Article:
That’s where we come in, in terms of how we engage not only with governments, policymakers and regulators but also with other businesses and platforms. Unilever can help highlight the need to make policy shifts and draw on our experience to show how it’s good for business and the economy. By taking a leadership role, we can embolden governments to be more ambitious, which in turn gives businesses the confidence to take action.

Why did Unilever decide it was important to be a Principal Partner of COP26?

HH: Politicians or national leaders need businesses to say, ‘we want you to make changes because we have ambitious targets and we can’t meet those targets until policy changes’. If businesses apply pressure, then governments can put those laws in place, which levels the playing field between companies and incentivises them to go further.

But to get that ‘ambition loop’ spinning, you need businesses to be outspoken about climate and the changes they want to see, and also the barriers to decarbonisation they’re facing so that governments can unlock those barriers. That’s why we were one of 11 Principal Partners of the COP climate summit last year. We wanted to use our voice and influence for good.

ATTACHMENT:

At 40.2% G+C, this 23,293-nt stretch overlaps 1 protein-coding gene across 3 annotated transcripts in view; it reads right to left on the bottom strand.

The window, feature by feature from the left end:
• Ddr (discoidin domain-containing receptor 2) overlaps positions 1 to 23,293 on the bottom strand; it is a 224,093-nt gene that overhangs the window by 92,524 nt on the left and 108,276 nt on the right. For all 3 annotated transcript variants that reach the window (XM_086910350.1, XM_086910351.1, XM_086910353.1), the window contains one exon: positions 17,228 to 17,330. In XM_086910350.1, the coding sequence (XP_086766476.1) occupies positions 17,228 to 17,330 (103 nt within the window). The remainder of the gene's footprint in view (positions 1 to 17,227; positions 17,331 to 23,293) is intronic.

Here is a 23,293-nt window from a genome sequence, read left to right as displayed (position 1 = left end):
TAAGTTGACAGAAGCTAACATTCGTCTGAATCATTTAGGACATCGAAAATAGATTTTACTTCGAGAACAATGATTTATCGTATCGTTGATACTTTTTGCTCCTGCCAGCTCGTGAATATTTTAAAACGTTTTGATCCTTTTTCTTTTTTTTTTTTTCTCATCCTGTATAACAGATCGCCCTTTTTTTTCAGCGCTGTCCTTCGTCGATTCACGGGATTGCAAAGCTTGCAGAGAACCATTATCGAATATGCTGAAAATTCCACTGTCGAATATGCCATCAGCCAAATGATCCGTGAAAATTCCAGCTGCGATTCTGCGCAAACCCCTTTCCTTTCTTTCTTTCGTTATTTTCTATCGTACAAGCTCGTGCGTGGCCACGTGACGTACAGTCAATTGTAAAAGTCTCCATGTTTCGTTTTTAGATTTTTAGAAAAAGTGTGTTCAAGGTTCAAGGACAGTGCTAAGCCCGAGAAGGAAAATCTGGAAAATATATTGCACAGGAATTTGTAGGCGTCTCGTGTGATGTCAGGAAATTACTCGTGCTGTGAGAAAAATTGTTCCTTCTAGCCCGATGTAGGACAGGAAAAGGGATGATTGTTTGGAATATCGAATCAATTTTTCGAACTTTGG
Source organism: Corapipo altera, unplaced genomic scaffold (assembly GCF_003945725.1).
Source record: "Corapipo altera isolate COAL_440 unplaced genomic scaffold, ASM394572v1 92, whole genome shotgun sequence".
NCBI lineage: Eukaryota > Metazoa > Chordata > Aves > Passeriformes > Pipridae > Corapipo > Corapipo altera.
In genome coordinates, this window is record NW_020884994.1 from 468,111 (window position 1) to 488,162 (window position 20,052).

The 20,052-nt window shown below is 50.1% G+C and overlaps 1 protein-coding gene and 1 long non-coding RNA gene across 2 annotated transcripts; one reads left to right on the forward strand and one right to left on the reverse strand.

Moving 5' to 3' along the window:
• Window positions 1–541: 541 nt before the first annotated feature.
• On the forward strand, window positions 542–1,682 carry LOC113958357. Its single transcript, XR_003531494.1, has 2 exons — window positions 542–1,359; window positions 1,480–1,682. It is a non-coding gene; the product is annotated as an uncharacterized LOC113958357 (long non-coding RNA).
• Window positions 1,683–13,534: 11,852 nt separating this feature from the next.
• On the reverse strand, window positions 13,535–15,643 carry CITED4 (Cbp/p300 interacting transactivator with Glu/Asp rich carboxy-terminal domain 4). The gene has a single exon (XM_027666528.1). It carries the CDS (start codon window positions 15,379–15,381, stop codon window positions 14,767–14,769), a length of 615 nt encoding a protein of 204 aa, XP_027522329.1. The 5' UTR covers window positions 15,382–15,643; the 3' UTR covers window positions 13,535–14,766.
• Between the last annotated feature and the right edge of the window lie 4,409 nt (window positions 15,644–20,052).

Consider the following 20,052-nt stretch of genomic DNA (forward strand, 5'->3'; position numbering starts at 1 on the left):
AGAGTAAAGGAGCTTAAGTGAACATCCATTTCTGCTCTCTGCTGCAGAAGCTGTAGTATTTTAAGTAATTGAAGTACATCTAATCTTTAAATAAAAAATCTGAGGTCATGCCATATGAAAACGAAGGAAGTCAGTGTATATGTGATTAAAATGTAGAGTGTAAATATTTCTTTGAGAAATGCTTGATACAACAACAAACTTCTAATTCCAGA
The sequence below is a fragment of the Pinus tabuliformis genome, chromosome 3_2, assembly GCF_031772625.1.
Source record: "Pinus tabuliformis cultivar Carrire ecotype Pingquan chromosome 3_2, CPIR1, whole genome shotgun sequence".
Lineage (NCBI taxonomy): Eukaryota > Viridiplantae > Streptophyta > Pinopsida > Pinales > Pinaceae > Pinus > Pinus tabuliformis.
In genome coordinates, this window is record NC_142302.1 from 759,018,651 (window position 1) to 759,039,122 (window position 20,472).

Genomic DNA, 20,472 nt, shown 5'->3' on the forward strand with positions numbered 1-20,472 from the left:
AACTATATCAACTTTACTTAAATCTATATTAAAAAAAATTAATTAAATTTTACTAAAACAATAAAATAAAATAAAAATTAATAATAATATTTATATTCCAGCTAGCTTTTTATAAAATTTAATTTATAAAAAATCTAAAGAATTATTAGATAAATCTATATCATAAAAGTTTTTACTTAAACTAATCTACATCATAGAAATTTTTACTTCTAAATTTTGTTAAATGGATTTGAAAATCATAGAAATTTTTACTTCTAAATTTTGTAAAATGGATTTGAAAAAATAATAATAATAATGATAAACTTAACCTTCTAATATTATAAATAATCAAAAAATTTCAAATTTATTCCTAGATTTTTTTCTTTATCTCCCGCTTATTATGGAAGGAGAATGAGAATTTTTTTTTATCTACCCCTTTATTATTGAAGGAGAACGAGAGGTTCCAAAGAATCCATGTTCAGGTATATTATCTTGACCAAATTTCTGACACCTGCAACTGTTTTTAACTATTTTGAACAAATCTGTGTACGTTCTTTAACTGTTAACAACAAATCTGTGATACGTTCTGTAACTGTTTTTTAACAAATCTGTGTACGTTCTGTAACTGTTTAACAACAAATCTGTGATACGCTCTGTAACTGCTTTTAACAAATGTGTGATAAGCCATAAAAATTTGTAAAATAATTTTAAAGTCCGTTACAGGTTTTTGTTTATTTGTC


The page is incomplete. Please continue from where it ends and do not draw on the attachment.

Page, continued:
Business was a key player at the last COP in a way that five years previously, you just wouldn’t have seen. Companies were completely central to so many of the plurilateral announcements on things like forests, coal and transport. It now feels like there’s a much more integrated conversation going on and that’s a lot healthier for the process as a whole.

How have things moved on in the last year?

SB: One thing that has changed is that, whether it’s from governments, companies or NGOs, there’s now broader agreement that collectively we’re not on track despite our best efforts. What’s needed is more action and more collaboration to tackle the hard stuff.